469,287 Members | 2,689 Online
Bytes | Developer Community
New Post

Home Posts Topics Members FAQ

Post your question to a community of 469,287 developers. It's quick & easy.

Redefining __call__ in an instance

I have a question about assigning __call__ to an instance to make that
instance callable. I know there has been quite a bit of discussion
about this, and I've read all I can find, but I'm still confused.

I'd like to have a factory class that takes a string argument and returns
the appropriate factory method based on that string. I'd like the
instances to be callable. Like this:

fact = Factory('SomeThing')
aSomeThing = fact(some args)

anotherFact = Factory('SomeThingElse')
anotherThing = anotherFact(some other args)

The way I thought to do this was to assign the __call__ attribute of
the fact instance to the appropriate factory method in __init__. That does not
work, as many others have pointed out. I know there are workarounds.
The appended code shows the variants I know of. I can use one of
them, but they are not quite what I am looking for.

Have I missed the key message that explains how to make new-style
classes callable, with the called method unique to each instance?

thanks,
-robert

"""Test use of __call__ in a (new style) class.
The classes below show various ways of making instances
of a class callable. The goal is to make an instance callable,
with the called method defined distincly for each instance.
"""
def firstFunc(word = 'up'):
"""This is the method to call, when an instance is invoked."""
print "This is firstFunc, word %s." % word
return

class callWorks(object):
"""This works, since the called method is defined in the class."""
def __init__(self):
pass
def __call__(self, word = 'up'):
print 'This is inside callWorks, word %s.' % word
return

class callNoWork(object):
"""This doesn't work, since __call__ is defined for the method,
not the class."""
def __init__(self):
# This does not make an instance of callNoWork callable
self.__call__ = firstFunc

class callWorksNoFun(object):
"""This works, but since the class's method is being called, the
default arguments are defined by the class, and do not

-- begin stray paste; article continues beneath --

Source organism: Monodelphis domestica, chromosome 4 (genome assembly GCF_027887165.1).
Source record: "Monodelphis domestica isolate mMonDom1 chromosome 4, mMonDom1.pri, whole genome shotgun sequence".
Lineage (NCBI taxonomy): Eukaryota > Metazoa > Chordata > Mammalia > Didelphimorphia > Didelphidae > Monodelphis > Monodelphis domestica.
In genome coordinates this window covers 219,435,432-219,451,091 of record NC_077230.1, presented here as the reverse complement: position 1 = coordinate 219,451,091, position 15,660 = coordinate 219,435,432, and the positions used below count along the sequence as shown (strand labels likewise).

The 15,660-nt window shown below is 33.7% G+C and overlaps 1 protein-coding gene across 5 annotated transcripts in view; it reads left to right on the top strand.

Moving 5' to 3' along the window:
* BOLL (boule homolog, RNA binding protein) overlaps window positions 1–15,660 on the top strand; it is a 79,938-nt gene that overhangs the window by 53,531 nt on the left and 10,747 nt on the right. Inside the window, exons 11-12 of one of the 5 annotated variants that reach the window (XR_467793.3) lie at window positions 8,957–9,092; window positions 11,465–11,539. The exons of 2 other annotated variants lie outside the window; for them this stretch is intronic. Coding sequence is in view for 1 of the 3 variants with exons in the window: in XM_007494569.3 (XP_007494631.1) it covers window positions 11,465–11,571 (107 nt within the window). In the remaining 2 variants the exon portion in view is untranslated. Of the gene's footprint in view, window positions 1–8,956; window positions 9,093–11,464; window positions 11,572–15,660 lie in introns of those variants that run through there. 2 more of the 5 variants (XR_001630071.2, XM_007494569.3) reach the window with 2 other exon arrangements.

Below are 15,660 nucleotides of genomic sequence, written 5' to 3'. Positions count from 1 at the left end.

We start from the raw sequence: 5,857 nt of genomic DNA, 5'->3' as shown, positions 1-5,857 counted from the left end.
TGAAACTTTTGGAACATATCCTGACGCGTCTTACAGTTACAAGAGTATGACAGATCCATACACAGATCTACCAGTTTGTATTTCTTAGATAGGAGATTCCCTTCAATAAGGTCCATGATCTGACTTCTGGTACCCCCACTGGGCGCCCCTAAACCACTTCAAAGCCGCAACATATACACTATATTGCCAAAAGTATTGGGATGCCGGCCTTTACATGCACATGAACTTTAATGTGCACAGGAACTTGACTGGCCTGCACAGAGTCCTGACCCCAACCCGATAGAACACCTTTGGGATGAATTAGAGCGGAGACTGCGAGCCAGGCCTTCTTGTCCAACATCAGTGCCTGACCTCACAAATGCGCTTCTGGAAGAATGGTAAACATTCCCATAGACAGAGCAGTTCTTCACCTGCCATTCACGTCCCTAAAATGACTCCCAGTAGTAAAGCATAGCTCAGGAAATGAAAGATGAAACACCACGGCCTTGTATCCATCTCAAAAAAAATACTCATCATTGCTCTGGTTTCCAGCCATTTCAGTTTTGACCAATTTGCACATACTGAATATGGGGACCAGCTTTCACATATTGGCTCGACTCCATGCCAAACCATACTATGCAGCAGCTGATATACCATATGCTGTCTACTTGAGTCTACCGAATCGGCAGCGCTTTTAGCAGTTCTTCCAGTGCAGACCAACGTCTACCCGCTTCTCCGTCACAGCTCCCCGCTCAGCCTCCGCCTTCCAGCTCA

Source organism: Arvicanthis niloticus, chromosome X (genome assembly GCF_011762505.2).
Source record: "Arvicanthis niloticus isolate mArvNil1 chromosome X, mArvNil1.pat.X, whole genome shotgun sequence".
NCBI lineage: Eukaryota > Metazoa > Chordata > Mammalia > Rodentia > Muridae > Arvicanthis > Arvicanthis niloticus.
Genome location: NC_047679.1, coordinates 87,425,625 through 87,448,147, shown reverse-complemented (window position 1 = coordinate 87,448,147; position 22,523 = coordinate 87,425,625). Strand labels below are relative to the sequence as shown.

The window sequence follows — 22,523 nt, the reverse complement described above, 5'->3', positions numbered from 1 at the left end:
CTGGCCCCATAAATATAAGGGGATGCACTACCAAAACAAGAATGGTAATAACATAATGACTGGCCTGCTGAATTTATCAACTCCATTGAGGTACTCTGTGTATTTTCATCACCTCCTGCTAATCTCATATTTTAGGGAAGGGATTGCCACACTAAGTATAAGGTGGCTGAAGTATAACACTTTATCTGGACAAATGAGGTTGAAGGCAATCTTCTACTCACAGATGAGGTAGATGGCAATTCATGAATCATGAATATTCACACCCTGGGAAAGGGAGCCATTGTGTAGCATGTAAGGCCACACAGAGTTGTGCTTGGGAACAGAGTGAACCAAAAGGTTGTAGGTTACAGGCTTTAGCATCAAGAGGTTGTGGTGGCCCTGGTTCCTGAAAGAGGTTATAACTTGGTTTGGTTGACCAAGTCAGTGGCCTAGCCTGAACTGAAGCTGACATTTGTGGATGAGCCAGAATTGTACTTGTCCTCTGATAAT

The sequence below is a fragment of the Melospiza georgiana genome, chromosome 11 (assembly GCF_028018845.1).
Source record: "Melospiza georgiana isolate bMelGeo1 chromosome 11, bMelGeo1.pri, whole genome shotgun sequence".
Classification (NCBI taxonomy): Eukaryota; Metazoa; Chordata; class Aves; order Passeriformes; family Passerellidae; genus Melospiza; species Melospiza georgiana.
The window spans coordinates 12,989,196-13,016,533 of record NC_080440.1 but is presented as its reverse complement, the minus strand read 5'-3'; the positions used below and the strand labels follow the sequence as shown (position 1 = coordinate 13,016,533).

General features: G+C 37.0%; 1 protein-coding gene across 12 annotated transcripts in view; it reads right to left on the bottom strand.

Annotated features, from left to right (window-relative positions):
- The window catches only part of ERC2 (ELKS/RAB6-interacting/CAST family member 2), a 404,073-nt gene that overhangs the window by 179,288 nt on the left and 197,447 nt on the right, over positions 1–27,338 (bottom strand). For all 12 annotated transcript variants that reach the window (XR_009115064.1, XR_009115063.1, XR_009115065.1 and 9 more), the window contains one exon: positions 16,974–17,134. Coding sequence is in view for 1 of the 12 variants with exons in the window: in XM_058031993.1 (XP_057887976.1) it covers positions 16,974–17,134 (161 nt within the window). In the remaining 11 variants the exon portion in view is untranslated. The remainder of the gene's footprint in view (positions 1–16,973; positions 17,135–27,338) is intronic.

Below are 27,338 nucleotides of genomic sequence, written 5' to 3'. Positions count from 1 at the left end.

properly reflect the default arguments of the method that
wants to be called."""
def __init__(self):
self._callFunc = firstFunc
def __call__(self, word = None):
# Although an instance of callWorksNoFun is callable,
# the default arguments are wrong
self._callFunc(word)
return

class addCallAttribute(object):
"""Add the attribute 'callMe', which is the callable function.
This works fine, but requires the user to invoke this as
instance.callMe(), rather than just instance()."""
def __init__(self):
self.callMe = firstFunc

# Simplest thing
cw = callWorks()
cw()

# Natural thing to try, but doesn't work
cnw = callNoWork()
# The instance, cnw, is not callable.
try:
cnw()
except Exception, exception:
print 'Call did not work, gave exception: %s.' % exception

# Works, but actually invoking class method, not instance's method
cwNF = callWorksNoFun()
# The instance cwNF is callable, but the default value for the callable is wrong.
# This works fine
cwNF('No up')
# This should default to print 'Up', but instead it defaults to None.
cwNF()

# Fine, but requires user to invoke instance.callMe(), rather than just instance().
aCA = addCallAttribute()
# To call the instance, use the callMe attribute. That respects defaults fine.
aCA.callMe()
Jul 18 '05 #1
5 2127
def firstFunc (s, word='up'):
print "foo"

class callNoWork(object):
def __new__ (cls):
cls.__call__ = firstFunc
return object.__new__(cls)

callNoWork()()

# Dunno if you've read this, but it explains this:
# http://python.org/2.2.1/descrintro.html

Robert Ferrell wrote:
I have a question about assigning __call__ to an instance to make that
instance callable. I know there has been quite a bit of discussion
about this, and I've read all I can find, but I'm still confused.

I'd like to have a factory class that takes a string argument and returns
the appropriate factory method based on that string. I'd like the
instances to be callable. Like this:

fact = Factory('SomeThing')
aSomeThing = fact(some args)

anotherFact = Factory('SomeThingElse')
anotherThing = anotherFact(some other args)

The way I thought to do this was to assign the __call__ attribute of
the fact instance to the appropriate factory method in __init__. That does not
work, as many others have pointed out. I know there are workarounds.
The appended code shows the variants I know of. I can use one of
them, but they are not quite what I am looking for.

Have I missed the key message that explains how to make new-style